Isaiah 36-39, continued
In discussing chapters 36-39 (see last week’s study), the climactic portion of Isaiah 2-39, it was seen how that work neatly breaks into two divisions, with the main narrative occurring in the first half (chaps. 36-37).
The narrative in chapters 36-37 allows for valuable critical analysis—historical-critical, but also text-critical, source-critical, and literary-critical. The main focus must be historical-critical, since the narrative is clearly based on traditions regarding actual historical events—namely the Assyrian invasion of Judah under Sennacherib in 701 B.C., involving the siege and conquest of a number of cities (in the Assyrian Annals, Sennacherib claims to have captured 46 Judean cities). The Assyrian forces turned back without completing the campaign and capturing Jerusalem. As previously noted, a second version of this same narrative is found in 2 Kings 18:13-19:37. There are a number of differences (mostly minor) between the two versions; the most notable difference being the lack of any mention of Hezekiah’s initial surrender and payment of tribute (2 Kings 18:14-16) in the Isaian version.
Commentators have noticed the similarities of outline and structure between 36:1-37:8 and 37:9-38, suggesting that these may derive from parallel traditions regarding the same essential historical event. Consider the following points the two sections have in common:
- The context of Sennacherib’s Judean campaign (36:1ff; 37:8-9)
- The Assyrian message to the king of Judah, warning of siege and destruction and advising a peaceful surrender (36:4-20; 37:10-13)
- This message is reported to Hezekiah (36:22; 37:14a)
- Hezekiah’s response, emphasizing the need for repentance and prayer (37:1, 14b-20)
- The prophet Isaiah hears of the Assyrian message and the threat to Judah (37:2-6, 21a)
- Isaiah prophesies that the Assyrian invasion will fail and Sennacherib’s army will turn back (37:6-7, 21b-29ff)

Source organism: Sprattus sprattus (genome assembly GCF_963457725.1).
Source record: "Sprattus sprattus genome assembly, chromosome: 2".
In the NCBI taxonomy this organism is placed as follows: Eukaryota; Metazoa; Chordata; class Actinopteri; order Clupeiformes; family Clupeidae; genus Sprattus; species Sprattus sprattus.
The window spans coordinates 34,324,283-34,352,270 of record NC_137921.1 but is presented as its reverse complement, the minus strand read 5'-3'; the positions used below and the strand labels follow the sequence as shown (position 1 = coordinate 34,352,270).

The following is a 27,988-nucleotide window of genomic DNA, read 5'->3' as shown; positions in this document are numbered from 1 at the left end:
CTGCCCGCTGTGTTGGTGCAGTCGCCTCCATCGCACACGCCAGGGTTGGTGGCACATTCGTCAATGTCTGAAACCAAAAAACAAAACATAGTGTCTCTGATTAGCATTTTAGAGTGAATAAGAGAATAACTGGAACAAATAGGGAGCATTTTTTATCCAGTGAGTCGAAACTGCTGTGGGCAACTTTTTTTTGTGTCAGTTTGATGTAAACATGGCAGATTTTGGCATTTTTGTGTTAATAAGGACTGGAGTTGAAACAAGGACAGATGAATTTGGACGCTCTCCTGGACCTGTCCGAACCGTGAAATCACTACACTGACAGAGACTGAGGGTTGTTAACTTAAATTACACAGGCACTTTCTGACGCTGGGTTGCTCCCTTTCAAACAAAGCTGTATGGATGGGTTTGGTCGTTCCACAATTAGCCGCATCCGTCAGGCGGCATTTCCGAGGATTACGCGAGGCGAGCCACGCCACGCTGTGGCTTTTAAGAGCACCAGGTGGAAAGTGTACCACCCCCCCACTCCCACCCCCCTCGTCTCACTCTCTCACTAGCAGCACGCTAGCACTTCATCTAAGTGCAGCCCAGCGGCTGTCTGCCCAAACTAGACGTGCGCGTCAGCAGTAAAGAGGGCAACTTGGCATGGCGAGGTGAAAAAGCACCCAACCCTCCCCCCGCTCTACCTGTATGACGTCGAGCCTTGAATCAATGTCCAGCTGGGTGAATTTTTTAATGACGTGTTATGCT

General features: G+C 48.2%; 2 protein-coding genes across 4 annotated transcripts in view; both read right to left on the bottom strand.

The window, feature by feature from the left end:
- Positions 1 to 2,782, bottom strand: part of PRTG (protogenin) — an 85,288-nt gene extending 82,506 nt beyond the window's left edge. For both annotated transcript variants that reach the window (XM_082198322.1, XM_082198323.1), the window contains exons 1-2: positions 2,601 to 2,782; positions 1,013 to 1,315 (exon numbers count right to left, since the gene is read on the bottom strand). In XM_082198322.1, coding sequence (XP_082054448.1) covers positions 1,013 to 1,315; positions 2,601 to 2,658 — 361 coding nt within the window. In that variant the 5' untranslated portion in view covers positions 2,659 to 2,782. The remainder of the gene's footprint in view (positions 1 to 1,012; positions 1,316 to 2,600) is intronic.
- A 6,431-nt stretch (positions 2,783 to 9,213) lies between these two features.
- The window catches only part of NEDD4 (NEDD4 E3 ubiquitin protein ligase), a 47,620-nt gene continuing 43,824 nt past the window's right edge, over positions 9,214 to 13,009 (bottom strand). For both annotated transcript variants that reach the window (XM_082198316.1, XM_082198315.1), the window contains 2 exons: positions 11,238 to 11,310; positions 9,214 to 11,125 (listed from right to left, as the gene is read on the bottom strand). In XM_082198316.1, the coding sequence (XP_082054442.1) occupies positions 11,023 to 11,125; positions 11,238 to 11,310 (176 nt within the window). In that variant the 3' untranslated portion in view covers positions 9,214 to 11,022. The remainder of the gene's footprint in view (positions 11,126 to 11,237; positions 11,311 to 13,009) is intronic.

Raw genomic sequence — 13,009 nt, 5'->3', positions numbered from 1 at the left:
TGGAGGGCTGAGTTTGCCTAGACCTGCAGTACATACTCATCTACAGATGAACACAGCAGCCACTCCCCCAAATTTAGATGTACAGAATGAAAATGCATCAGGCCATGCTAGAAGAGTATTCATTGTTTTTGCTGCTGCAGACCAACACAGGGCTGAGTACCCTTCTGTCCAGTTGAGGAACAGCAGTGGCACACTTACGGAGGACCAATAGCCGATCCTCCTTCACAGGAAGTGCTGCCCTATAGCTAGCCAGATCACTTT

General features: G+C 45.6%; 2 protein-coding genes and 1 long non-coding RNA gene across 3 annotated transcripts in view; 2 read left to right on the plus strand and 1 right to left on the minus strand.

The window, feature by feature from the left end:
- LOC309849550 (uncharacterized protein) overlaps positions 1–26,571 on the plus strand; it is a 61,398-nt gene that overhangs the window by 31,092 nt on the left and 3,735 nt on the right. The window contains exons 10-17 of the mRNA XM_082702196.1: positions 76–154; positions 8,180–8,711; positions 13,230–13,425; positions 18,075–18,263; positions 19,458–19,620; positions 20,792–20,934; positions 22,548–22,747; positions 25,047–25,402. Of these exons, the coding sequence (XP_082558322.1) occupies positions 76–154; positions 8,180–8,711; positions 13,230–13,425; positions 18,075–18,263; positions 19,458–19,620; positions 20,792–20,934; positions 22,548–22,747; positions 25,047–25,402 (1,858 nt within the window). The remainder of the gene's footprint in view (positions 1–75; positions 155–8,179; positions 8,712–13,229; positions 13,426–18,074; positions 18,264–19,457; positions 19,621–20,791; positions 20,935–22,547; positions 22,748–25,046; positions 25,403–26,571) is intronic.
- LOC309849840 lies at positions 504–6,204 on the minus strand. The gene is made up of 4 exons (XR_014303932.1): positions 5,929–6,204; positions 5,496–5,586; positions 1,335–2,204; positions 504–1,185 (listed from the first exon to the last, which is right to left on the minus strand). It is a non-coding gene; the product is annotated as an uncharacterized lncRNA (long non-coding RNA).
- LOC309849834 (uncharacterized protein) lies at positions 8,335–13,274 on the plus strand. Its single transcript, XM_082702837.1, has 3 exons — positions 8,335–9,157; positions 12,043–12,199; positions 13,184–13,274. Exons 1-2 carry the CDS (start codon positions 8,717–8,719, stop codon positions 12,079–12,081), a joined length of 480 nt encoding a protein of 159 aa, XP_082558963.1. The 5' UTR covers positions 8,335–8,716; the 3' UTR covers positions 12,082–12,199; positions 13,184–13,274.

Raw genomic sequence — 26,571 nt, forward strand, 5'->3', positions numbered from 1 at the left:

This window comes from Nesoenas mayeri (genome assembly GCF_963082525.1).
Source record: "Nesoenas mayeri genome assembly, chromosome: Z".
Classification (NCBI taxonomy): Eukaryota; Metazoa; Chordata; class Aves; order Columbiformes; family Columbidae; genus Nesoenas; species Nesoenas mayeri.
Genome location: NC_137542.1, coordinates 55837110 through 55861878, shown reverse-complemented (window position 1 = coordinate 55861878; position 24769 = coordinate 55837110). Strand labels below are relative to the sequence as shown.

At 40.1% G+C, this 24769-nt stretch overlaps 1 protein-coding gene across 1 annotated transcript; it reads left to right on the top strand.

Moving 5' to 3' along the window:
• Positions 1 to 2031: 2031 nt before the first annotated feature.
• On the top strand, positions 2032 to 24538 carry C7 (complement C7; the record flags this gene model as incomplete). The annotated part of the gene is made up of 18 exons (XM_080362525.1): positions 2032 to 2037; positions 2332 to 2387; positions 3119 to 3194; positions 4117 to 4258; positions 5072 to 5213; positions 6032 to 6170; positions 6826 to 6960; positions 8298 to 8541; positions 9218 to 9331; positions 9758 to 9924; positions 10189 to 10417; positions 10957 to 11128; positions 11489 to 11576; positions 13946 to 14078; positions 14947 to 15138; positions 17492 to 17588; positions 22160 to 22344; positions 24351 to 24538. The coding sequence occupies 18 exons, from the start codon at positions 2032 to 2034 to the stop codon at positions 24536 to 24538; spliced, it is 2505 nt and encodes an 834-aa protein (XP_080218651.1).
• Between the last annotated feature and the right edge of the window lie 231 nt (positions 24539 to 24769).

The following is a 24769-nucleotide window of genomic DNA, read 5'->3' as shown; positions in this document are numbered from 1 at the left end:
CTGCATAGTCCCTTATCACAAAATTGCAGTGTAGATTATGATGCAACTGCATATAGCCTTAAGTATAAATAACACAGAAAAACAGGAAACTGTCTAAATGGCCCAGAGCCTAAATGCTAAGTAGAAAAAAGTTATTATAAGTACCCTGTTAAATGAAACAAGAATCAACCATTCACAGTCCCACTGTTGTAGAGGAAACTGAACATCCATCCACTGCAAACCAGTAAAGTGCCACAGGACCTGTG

The two versions are similar in the general outline, while differing in certain details. That we are dealing with parallel lines of tradition would seem to be confirmed by the different explanations given for how/why Sennacherib’s forces turned back (37:7, 36f). Moreover, at three points the tradition has been developed and expanded: (a) the Rab-shaqeh’s taunt (36:4-20), (b) Hezekiah’s prayer (37:16-20), and (c) the Isaian oracle[s] (37:22-29ff). Without these expanded sections, the two traditional narratives would more closely resemble one another.
It may be possible to trace the process of development with some measure of clarity; a plausible reconstruction is as follows:
Within a generation (i.e., 30 years or so) of the events of 701 B.C., two traditional accounts had taken shape (see above), similar in outline, while differing in certain details. At some point, these two accounts were combined together, to form the narrative of chaps. 36-37 as we have it. The dramatic force of the narrative was enhanced by the three poetic/literary expansions noted above, likely produced through the inclusion of separate traditions; in the case of the Isaian oracle(s) these may well have circulated separately, as in the other collections we have already noted. The final literary shape of chaps. 36-37 is as a continuous narrative, in which the second traditional section now builds upon the first. The Isaian oracles form the climax of the complete narrative, followed by an expanded historical notice regarding the failure of the Assyrian invasion and the death of Sennacherib.